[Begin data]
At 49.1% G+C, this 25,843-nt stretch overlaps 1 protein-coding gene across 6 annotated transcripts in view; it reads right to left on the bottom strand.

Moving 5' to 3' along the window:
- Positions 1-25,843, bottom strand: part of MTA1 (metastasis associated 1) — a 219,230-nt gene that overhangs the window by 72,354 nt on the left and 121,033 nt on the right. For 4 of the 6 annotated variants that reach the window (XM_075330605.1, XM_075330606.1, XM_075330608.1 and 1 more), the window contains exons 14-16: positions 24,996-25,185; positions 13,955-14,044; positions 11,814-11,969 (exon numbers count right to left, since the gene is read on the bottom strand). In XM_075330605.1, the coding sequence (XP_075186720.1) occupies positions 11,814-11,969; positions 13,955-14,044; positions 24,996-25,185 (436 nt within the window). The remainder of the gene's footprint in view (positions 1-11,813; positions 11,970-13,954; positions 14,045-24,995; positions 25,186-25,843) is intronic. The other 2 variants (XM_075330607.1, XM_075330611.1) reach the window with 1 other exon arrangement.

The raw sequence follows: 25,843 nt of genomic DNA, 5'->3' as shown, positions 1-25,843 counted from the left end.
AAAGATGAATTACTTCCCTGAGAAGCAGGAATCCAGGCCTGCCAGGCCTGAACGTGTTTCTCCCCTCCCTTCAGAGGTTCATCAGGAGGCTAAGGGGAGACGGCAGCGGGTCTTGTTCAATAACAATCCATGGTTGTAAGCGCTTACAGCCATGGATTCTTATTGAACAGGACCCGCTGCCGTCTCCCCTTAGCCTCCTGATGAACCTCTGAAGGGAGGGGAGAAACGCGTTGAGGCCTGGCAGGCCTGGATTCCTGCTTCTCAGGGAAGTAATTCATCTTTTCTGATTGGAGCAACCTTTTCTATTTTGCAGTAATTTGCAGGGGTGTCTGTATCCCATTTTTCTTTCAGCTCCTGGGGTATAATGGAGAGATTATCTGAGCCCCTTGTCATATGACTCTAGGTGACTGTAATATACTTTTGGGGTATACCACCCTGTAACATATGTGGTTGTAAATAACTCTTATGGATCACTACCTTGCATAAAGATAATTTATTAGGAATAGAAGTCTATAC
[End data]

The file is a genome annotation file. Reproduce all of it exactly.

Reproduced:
At 49.1% G+C, this 25,843-nt stretch overlaps 1 protein-coding gene across 6 annotated transcripts in view; it reads right to left on the bottom strand.

Moving 5' to 3' along the window:
- Positions 1-25,843, bottom strand: part of MTA1 (metastasis associated 1) — a 219,230-nt gene that overhangs the window by 72,354 nt on the left and 121,033 nt on the right. For 4 of the 6 annotated variants that reach the window (XM_075330605.1, XM_075330606.1, XM_075330608.1 and 1 more), the window contains exons 14-16: positions 24,996-25,185; positions 13,955-14,044; positions 11,814-11,969 (exon numbers count right to left, since the gene is read on the bottom strand). In XM_075330605.1, the coding sequence (XP_075186720.1) occupies positions 11,814-11,969; positions 13,955-14,044; positions 24,996-25,185 (436 nt within the window). The remainder of the gene's footprint in view (positions 1-11,813; positions 11,970-13,954; positions 14,045-24,995; positions 25,186-25,843) is intronic. The other 2 variants (XM_075330607.1, XM_075330611.1) reach the window with 1 other exon arrangement.

The raw sequence follows: 25,843 nt of genomic DNA, 5'->3' as shown, positions 1-25,843 counted from the left end.
AAAGATGAATTACTTCCCTGAGAAGCAGGAATCCAGGCCTGCCAGGCCTGAACGTGTTTCTCCCCTCCCTTCAGAGGTTCATCAGGAGGCTAAGGGGAGACGGCAGCGGGTCTTGTTCAATAACAATCCATGGTTGTAAGCGCTTACAGCCATGGATTCTTATTGAACAGGACCCGCTGCCGTCTCCCCTTAGCCTCCTGATGAACCTCTGAAGGGAGGGGAGAAACGCGTTGAGGCCTGGCAGGCCTGGATTCCTGCTTCTCAGGGAAGTAATTCATCTTTTCTGATTGGAGCAACCTTTTCTATTTTGCAGTAATTTGCAGGGGTGTCTGTATCCCATTTTTCTTTCAGCTCCTGGGGTATAATGGAGAGATTATCTGAGCCCCTTGTCATATGACTCTAGGTGACTGTAATATACTTTTGGGGTATACCACCCTGTAACATATGTGGTTGTAAATAACTCTTATGGATCACTACCTTGCATAAAGATAATTTATTAGGAATAGAAGTCTATAC